For some reason, I thought Bill Samuels Jr., former president at Maker’s Mark and son of the Maker’s founder with the same name, was a big Kentucky Wildcats fan. Turns out, he likes Kentucky just fine, but Bill Samuels Jr. is indeed a Louisville fan.
That made our introduction an awkward one when I turned to my new friend Sasa from Slovenia and told her to show Mr. Samuels how I taught her the Ls down on the way over for our dinner and nighttime tour at Maker’s. He then let me know he likes Louisville over Kentucky, and I then wanted to crawl in one of his mash tanks and disappear.
There is no better meal than a meal prepared by Dickie Brennan.
I got to know the famous New Orleans chef and restaurateur Dickie Brennan at last year’s Bourbon Classic, when he told me the story of Adolph Rupp recruiting his father, Dick Brennan Sr., to play for Kentucky in the 1940s. If I remember correctly (and the events of that night are a little foggy), Dickie told me an illness in the family forced his father to back out of his commitment to the Wildcats to stay home at nearby Tulane.
Anyway, that UK connection sparked up some conversation over a good cocktail or five around this time last year, and then Dickie hosted a group of mine at his Bourbon House in the French Quarter last summer.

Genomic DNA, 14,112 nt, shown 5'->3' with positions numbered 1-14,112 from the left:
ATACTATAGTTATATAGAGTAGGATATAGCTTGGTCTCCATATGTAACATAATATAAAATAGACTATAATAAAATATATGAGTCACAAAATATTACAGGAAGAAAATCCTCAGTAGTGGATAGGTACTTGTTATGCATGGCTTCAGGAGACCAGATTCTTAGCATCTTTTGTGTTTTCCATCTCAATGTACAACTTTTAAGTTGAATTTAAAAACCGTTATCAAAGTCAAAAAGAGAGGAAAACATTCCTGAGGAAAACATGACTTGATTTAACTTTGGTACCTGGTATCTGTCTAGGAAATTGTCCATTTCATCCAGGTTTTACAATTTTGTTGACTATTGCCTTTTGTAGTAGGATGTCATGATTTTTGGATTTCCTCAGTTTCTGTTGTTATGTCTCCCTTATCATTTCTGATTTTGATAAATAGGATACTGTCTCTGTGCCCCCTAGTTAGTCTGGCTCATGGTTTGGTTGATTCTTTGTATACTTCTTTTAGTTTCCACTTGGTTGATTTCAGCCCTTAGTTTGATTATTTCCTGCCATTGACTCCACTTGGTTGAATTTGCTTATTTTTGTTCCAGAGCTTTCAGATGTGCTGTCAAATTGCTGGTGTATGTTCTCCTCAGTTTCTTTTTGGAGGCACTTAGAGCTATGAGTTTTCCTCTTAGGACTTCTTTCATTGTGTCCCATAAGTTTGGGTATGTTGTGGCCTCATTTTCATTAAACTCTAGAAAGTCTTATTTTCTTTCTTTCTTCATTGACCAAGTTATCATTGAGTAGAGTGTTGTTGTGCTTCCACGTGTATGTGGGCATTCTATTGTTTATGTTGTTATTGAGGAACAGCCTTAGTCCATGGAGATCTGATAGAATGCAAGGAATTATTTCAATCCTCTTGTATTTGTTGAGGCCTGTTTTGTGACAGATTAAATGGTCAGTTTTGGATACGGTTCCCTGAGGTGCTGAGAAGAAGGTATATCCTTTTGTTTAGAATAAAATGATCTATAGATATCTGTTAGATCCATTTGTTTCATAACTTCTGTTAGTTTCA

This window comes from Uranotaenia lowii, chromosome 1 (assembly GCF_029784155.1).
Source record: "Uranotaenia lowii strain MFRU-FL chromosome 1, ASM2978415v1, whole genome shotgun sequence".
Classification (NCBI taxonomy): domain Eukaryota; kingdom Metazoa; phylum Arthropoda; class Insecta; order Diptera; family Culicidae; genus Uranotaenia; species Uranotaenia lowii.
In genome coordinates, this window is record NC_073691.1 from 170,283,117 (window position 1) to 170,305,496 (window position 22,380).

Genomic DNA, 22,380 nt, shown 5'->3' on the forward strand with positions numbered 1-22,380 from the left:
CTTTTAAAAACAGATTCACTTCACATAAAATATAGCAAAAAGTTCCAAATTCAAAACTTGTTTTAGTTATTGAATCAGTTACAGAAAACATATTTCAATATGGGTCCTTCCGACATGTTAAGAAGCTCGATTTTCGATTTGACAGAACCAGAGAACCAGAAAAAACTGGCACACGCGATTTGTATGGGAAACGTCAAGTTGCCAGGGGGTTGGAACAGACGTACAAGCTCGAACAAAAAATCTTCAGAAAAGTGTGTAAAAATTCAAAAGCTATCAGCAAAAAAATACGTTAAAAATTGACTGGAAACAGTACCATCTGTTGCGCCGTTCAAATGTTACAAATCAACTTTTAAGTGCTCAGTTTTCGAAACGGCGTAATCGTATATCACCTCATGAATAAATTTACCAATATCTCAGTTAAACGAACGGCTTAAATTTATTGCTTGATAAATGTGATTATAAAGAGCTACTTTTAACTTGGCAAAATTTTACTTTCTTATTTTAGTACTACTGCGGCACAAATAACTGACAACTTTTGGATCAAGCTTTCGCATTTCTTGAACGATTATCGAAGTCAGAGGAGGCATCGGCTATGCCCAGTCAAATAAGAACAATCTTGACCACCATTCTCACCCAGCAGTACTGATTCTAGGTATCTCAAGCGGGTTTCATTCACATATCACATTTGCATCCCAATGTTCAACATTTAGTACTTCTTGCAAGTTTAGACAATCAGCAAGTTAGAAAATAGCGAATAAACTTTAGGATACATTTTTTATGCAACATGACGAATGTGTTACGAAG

Then this past Thursday, Dickie and his team held a SAVOR bourbon and culinary event at Maker’s Mark and I can’t remember having a better meal. (Sorry, Taco Bell.)
Not pictured: the cocktail pairings and the mountain of fried oysters and other finger foods that were served first.
Michter’s Celebration is an outstanding bourbon, but a little outside my price range. (Okay, a lot outside my price range.)
During our Friday morning stop to Michter’s Distillery, which normally doesn’t do public tours, company president Joe Magliocco and his team broke out the Michter’s Celebration after our tour of the super-secret facility. You may be familiar with Michter’s Celebration (it was on last Sunday’s episode of Billions), but for those who aren’t familiar, it is a 30-year sour mash whiskey that goes for around $5,000 per bottle.
And let me tell you, friends: it was soooooooooooo good. (And I hope they don’t call me up asking for that $5K.)
After the Celebration, we cracked the seal on the Michter’s 20-year bourbon, valued at only about $1,000 per bottle.
Thank you, Michter’s.
The Bourbon Classic is an awesome week for bourbon enthusiasts or anyone interested in learning more about (or drinking a lot of) bourbon.
I highly encourage all of you to check out next year’s schedule of events and then seriously consider whatever you’re able to attend. It has been named one of the top cocktail festivals in America and it only gets better each year.
The only bad thing about it is the following Monday morning, which I spent shaking and sweating in the fetal position. I blame that jar of hot links.